Estimating the Returns to Urban Boarding Schools: Evidence from SEED
AbstractThe SEED schools, which combine a "No Excuses'' charter model with a five-day-a-week boarding program, are America's only urban public boarding schools for the poor. We provide the first causal estimate of the impact of attending SEED schools on academic achievement, with the goal of understanding whether changing a student's environment through boarding is a cost-effective strategy to increase achievement among the poor. Using admission lotteries, we show that attending a SEED school increases achievement by 0.198 standard deviations in reading and 0.230 standard deviations in math, per year of attendance. Despite these relatively large impacts, the return on investment in SEED is less than five percent due to the substantial costs of boarding. Similar "No Excuses'' charter schools -- without a boarding option -- have a return on investment of over eighteen percent.
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Bibliographic InfoPaper provided by National Bureau of Economic Research, Inc in its series NBER Working Papers with number 16746.
Date of creation: Jan 2011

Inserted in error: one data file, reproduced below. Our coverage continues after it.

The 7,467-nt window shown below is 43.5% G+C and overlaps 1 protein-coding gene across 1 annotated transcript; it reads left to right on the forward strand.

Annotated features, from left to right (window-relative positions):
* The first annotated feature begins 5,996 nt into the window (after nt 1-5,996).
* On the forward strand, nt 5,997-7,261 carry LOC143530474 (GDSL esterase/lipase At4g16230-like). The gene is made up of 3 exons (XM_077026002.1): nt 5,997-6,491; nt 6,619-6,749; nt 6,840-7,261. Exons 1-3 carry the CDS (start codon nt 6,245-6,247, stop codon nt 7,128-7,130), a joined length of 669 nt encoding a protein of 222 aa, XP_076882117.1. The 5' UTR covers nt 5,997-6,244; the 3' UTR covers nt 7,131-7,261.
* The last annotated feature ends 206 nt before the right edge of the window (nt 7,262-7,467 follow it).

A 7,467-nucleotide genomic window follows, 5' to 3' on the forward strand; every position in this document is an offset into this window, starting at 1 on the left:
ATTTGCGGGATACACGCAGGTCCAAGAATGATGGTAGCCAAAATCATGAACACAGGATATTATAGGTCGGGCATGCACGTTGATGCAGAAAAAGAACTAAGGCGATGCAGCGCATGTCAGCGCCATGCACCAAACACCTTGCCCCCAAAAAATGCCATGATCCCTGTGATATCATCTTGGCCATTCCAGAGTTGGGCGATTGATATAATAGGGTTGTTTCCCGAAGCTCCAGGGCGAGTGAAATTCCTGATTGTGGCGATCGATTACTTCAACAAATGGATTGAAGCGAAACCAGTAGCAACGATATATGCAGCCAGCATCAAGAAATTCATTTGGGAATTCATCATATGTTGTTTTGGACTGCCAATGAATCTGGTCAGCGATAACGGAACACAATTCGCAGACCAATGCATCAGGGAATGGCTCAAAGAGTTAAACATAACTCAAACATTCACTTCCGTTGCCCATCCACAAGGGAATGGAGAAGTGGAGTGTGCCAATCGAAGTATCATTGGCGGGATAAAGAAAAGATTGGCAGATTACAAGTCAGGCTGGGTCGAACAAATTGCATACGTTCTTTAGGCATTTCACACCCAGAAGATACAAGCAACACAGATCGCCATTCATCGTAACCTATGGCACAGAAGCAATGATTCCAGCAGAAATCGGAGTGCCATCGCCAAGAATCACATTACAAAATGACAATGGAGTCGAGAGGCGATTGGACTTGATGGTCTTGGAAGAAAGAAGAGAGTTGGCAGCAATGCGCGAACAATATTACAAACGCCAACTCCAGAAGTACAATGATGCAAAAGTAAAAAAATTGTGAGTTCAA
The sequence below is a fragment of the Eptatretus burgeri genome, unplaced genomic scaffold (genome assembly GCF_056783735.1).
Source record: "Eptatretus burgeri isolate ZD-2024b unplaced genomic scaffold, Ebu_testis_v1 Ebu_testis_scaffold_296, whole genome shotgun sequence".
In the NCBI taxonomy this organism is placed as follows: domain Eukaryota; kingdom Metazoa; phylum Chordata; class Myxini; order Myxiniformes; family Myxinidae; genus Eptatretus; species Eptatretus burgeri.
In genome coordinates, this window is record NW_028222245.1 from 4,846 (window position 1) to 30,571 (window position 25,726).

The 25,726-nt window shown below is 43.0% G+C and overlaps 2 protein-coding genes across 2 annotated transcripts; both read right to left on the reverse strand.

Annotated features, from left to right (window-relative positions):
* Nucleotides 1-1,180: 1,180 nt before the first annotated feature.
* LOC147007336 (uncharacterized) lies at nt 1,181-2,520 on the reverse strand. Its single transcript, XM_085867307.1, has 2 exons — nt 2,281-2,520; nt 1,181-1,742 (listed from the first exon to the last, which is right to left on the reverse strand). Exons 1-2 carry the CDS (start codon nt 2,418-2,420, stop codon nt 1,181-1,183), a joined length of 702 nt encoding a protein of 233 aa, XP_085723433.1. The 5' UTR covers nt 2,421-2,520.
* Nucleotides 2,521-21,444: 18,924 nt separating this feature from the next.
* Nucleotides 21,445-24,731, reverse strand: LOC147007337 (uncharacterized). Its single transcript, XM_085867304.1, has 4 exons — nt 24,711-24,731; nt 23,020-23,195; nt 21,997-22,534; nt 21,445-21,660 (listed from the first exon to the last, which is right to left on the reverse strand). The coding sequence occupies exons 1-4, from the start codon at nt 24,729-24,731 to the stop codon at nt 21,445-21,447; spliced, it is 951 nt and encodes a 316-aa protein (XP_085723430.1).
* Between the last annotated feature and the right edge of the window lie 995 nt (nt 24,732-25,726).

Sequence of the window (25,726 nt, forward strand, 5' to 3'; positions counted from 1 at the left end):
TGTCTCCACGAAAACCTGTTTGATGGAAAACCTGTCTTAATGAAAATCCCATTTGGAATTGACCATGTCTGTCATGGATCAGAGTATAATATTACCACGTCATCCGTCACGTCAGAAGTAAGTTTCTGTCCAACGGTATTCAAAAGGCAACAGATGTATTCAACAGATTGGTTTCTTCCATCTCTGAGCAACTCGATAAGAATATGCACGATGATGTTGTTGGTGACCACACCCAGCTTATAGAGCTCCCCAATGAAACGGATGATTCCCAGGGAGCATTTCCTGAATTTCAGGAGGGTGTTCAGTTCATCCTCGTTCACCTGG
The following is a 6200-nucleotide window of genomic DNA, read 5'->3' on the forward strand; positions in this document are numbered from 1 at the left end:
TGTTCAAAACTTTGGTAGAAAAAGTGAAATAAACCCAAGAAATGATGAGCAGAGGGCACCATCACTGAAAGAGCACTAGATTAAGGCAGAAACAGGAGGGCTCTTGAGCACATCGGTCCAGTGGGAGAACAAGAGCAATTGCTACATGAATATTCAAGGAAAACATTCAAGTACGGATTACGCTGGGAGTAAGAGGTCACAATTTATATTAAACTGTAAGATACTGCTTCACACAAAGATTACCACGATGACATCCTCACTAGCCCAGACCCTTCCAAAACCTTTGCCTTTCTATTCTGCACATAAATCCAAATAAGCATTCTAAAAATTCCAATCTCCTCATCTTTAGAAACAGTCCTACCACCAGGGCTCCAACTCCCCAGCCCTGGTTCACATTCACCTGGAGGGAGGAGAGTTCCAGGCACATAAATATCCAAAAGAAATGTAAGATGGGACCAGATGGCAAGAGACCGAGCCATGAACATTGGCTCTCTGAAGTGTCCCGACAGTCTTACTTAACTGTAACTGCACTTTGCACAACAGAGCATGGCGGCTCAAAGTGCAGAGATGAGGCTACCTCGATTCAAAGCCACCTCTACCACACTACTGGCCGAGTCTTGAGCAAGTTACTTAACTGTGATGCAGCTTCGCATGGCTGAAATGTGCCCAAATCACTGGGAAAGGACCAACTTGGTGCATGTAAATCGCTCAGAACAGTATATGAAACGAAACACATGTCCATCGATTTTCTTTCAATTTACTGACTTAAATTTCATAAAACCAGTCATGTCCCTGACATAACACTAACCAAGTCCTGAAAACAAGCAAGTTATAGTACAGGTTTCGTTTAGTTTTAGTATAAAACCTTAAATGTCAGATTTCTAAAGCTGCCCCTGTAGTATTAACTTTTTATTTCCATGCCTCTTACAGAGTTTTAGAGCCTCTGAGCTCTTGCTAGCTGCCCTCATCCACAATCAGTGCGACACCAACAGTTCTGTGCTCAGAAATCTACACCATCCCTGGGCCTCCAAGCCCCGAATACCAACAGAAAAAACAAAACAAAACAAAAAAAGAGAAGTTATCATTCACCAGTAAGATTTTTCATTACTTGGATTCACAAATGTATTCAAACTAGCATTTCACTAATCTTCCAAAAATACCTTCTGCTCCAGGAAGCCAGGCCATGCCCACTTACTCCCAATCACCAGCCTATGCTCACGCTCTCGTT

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- I20 - Health, Education, and Welfare - - Education - - - General
- J01 - Labor and Demographic Economics - - General - - - Labor Economics: General
- J15 - Labor and Demographic Economics - - Demographic Economics - - - Economics of Minorities, Races, Indigenous Peoples, and Immigrants; Non-labor Discrimination
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- Angrist, Joshua & Pathak, Parag A. & Walters, Christopher R., 2012.
"Explaining Charter School Effectiveness,"
IZA Discussion Papers
6525, Institute for the Study of Labor (IZA).
- Roland G. Fryer, Jr, 2011. "Injecting Successful Charter School Strategies into Traditional Public Schools: A Field Experiment in Houston," NBER Working Papers 17494, National Bureau of Economic Research, Inc.
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